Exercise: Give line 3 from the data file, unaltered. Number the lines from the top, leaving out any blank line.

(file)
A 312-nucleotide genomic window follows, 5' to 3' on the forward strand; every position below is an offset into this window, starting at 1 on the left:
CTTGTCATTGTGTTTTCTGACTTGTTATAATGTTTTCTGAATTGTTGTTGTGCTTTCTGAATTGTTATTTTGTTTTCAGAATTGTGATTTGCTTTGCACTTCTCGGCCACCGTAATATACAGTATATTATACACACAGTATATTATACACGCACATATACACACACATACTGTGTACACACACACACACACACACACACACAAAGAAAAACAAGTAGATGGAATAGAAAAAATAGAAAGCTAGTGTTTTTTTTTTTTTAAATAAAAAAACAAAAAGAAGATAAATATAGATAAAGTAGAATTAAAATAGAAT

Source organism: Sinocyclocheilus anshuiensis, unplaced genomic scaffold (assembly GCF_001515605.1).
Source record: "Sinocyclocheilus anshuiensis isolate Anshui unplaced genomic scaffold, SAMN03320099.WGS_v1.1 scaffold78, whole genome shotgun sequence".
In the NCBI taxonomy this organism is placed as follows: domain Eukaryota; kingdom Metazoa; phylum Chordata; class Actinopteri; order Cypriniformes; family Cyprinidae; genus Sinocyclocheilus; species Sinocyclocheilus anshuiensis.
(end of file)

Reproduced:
Source organism: Sinocyclocheilus anshuiensis, unplaced genomic scaffold (assembly GCF_001515605.1).